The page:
I'm going to say that fit is one of the most important elements. I highly suggest you find yourself a store and try on a lot of backpacks. Make sure you properly adjust them. Usually, someone in a store will be able to help you out. Additionally, the various features you listed are useful for different activities. When buying a pack, consider what you'll be ...


23

Failure by cutting is a primary concern In terms of safety (rather than e.g. rope life) laboratory (UIAA) fall testing may not be the most important concern. Even a new, thick rope can be cut in a single fall across a sharp edge. This also applies to so-called "edge resistant" (defunct UIAA 108 standard) ropes. See this Yellow Spur fatality report. ...


23

I think capacitive gloves are your best bet. Basically, they are gloves with something that allows the screen to close a circuit with your body (your hands) and that makes the screen work. I've provided some links to reviews, but the bottom line is this: at the temperature you're describing (around 0 degrees Celsius) they will probably do the job reasonably ...


23

The loop allows the gloves to be hung, on a carabiner for example, such that the fingers point up preventing the gloves filling with rain or snow. For example, see the manufacturer's description of these gloves: Finger-mounted clip-in loop enables gloves to be attached to a carabiner with finger-tips facing up, eliminating snow-fill


23

The tool has two purposes. As a punch, it acts as a large needle. You can use it to sew leather or canvas, as mentioned in the other answers. Punch the tool through your fabric, put thread through the hole, retract the tool, repeat. As a reamer, the non-uniform blade shape allows you to make quite good circular holes in plastic or wood. Punch the tool ...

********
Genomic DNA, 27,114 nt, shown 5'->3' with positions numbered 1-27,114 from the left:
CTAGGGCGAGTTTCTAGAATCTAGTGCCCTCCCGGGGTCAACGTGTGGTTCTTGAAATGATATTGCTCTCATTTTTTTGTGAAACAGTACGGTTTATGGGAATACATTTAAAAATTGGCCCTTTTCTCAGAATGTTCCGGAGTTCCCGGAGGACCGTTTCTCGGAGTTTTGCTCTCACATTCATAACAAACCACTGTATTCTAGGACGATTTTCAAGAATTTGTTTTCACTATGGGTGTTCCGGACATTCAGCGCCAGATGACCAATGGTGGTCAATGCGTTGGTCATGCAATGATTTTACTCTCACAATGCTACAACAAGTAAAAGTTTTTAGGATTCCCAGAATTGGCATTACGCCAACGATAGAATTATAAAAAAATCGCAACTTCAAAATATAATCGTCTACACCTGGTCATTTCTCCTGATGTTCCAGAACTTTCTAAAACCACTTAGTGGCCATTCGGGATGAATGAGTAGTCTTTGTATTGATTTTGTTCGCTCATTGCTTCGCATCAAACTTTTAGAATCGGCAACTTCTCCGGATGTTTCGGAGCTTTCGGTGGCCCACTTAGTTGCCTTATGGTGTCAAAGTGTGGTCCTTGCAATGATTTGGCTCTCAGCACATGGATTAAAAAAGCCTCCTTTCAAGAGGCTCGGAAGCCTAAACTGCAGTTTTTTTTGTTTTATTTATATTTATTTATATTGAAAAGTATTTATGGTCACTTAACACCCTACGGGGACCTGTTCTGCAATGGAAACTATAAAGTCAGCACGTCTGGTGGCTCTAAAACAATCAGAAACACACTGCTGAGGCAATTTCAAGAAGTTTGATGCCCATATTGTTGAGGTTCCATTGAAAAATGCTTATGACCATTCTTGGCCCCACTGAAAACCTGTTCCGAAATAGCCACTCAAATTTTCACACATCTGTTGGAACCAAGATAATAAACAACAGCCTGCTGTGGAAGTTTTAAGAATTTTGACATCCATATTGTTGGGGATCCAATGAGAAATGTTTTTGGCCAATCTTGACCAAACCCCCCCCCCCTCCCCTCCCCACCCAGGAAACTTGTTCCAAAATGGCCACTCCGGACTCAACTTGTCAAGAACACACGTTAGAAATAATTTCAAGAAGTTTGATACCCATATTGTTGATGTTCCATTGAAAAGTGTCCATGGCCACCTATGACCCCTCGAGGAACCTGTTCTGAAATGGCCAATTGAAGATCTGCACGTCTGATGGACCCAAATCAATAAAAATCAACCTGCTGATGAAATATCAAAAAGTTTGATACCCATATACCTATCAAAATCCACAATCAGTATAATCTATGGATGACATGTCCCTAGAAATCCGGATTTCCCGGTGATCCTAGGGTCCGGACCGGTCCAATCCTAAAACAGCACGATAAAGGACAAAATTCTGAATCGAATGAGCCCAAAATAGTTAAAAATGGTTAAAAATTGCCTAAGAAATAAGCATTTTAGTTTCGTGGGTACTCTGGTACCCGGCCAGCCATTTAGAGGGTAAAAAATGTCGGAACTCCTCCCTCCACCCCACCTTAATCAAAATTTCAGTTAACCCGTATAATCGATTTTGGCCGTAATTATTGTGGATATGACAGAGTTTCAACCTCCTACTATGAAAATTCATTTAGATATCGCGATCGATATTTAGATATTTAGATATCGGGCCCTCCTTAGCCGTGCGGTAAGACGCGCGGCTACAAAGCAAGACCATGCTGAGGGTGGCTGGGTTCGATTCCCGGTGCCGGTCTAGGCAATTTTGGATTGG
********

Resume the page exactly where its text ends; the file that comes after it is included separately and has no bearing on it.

22

Some sleeping bags come with a larger sack which does not unnecessarily compress the sleeping bag. So you might get a linen bag of around 50l volume (depends on the size and type of the sleeping bag). Furthermore, it is best to store it in a dry place, especially if it's a sleeping bag with down stuffing.


21

Blisters usually form when your socks get sweaty and things start to rub around. When I first bought my pair of boots, the man in the store told me to wear them around the house for an hour every night for a week or two before my trip. This gives you a chance to break in the leather slowly over time, while keeping your feet blister-free. Obviously, this ...


21

The answer is very dependent on the prevailing weather conditions where you are active, and what your budget is Synthetic Advantages: Lower overall price. Maintains thermal properties when wet. Does not reduce loft in high-humidity/ sweaty sleeping conditions. Easier to clean. Disadvantages: The loft does not last as long as down (3-5yrs vs 8-10yrs) ...


21

The absolute best is going to be titanium, but it also happens to be the most expensive. I'm not sure where you heard that it shatters in the cold, but being a space age metal I would think it can handle cold earth temperatures just fine. If you can't shell out the cash for titanium it's more or less a toss up between aluminum and stainless steel. ...


21

In Canada, at least, we do distinguish between kayaks and canoes, and those are the words I'll use for the contrast here. To first make sure there's no confusion, have a look at the articles in wikipedia: "A kayak is a small, relatively narrow, human-powered boat primarily designed to be manually propelled by means of a double bladed paddle. The ...